The Staphylococcus aureus pSK41 plasmid-encoded ArtA protein is a master regulator of plasmid transmission genes and contains a RHH motif used in alternate DNA-binding modes.Ni, L., Jensen, S.O., Ky Tonthat, N., Berg, T., Kwong, S.M., Guan, F.H., Brown, M.H., Skurray, R.A., Firth, N., Schumacher, M.A.
(2009) Nucleic Acids Res. 37: 6970-6983
- PubMed: 19759211
- DOI: 10.1093/nar/gkp756
- PubMed Abstract:
Plasmids harbored by Staphylococcus aureus are a major contributor to the spread of bacterial multi-drug resistance. Plasmid conjugation and partition are critical to the dissemination and inheritance of such plasmids. Here, we demonstrate that the A ...
Plasmids harbored by Staphylococcus aureus are a major contributor to the spread of bacterial multi-drug resistance. Plasmid conjugation and partition are critical to the dissemination and inheritance of such plasmids. Here, we demonstrate that the ArtA protein encoded by the S. aureus multi-resistance plasmid pSK41 is a global transcriptional regulator of pSK41 genes, including those involved in conjugation and segregation. ArtA shows no sequence homology to any structurally characterized DNA-binding protein. To elucidate the mechanism by which it specifically recognizes its DNA site, we obtained the structure of ArtA bound to its cognate operator, ACATGACATG. The structure reveals that ArtA is representative of a new family of ribbon-helix-helix (RHH) DNA-binding proteins that contain extended, N-terminal basic motifs. Strikingly, unlike most well-studied RHH proteins ArtA binds its cognate operators as a dimer. However, we demonstrate that it is also able to recognize an atypical operator site by binding as a dimer-of-dimers and the extended N-terminal regions of ArtA were shown to be essential for this dimer-of-dimer binding mode. Thus, these data indicate that ArtA is a master regulator of genes critical for both horizontal and vertical transmission of pSK41 and that it can recognize DNA utilizing alternate binding modes.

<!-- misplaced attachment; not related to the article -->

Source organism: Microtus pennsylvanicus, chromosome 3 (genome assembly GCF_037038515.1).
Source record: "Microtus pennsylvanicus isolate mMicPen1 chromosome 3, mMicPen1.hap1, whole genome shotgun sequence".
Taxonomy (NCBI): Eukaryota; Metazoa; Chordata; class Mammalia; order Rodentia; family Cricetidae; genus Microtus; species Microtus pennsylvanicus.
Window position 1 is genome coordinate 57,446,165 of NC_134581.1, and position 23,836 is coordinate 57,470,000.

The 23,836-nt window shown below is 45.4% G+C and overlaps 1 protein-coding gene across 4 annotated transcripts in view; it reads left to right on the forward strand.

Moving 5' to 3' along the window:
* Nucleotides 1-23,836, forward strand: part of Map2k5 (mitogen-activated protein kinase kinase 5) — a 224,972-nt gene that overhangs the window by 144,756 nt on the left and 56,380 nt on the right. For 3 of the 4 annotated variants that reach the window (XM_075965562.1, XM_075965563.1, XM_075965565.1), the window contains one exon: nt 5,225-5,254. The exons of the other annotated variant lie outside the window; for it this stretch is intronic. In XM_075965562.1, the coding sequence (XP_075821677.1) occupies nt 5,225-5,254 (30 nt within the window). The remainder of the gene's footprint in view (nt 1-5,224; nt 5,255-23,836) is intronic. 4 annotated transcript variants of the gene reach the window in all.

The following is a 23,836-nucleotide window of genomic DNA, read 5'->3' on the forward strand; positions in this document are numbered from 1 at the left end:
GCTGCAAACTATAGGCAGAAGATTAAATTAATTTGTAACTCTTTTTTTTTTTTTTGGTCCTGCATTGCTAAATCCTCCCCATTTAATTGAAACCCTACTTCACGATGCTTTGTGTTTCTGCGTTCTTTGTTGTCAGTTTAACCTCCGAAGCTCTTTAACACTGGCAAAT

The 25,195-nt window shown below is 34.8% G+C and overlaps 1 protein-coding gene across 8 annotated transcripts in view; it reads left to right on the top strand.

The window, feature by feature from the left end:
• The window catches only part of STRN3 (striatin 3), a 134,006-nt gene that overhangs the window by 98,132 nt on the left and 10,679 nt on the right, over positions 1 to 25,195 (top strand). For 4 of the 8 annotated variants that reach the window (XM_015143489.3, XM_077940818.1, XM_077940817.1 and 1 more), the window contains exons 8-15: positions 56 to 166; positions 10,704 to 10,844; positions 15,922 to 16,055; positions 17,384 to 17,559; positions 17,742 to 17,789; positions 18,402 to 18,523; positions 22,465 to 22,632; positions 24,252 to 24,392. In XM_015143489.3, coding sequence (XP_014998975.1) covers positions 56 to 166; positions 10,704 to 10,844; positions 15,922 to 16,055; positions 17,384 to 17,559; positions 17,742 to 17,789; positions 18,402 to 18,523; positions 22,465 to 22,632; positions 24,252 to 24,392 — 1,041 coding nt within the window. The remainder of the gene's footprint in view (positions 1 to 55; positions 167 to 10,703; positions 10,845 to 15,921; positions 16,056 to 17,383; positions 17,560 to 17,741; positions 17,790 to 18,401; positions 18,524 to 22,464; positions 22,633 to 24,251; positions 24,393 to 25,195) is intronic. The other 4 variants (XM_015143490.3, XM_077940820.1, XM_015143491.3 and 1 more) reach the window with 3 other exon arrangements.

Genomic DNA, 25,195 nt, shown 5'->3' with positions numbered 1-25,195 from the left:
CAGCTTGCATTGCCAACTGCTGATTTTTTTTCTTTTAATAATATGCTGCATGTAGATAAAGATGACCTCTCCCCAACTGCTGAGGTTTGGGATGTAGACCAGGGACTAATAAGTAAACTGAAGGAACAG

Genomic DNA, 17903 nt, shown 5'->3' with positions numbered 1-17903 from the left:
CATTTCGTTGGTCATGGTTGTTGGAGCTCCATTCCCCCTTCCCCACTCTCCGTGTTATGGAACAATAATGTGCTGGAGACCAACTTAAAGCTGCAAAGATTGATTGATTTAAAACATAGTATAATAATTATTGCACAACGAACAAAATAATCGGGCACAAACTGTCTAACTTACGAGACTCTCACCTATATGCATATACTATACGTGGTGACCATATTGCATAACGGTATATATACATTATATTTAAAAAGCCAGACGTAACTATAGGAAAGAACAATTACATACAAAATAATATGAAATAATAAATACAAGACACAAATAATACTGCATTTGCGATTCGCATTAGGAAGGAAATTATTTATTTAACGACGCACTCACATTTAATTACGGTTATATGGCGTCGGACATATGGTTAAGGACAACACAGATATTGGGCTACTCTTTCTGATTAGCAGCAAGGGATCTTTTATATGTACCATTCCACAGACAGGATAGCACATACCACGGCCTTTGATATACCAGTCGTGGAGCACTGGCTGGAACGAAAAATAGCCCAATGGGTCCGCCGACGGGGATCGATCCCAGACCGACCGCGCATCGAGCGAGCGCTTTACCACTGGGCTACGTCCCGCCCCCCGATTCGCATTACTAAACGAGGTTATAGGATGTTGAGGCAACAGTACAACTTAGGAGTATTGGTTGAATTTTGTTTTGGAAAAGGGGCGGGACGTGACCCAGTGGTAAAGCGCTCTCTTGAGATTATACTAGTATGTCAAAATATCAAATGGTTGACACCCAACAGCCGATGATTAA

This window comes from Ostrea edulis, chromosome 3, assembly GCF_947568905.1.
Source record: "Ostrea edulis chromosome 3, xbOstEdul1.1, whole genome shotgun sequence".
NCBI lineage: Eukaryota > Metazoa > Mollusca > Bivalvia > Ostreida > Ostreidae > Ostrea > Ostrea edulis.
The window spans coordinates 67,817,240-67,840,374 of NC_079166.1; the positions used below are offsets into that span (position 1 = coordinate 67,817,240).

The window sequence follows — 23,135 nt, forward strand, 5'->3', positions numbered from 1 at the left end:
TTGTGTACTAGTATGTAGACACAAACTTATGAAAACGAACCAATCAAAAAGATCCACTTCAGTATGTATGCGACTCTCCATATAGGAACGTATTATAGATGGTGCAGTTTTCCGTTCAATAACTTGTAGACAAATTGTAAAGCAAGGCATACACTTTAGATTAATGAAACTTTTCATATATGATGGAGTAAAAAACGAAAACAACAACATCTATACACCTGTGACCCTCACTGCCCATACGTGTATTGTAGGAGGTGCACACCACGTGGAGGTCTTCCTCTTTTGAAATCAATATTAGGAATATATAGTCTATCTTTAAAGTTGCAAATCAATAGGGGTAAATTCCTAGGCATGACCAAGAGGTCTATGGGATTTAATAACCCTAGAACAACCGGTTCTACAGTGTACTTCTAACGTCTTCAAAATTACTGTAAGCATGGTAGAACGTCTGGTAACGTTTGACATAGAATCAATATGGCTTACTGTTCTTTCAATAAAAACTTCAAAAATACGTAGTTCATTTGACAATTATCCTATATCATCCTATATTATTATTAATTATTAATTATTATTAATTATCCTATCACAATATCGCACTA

Department of Biochemistry and Molecular Biology, University of Texas, MD Anderson Cancer Center, Unit 1000, Houston, TX 77030, USA.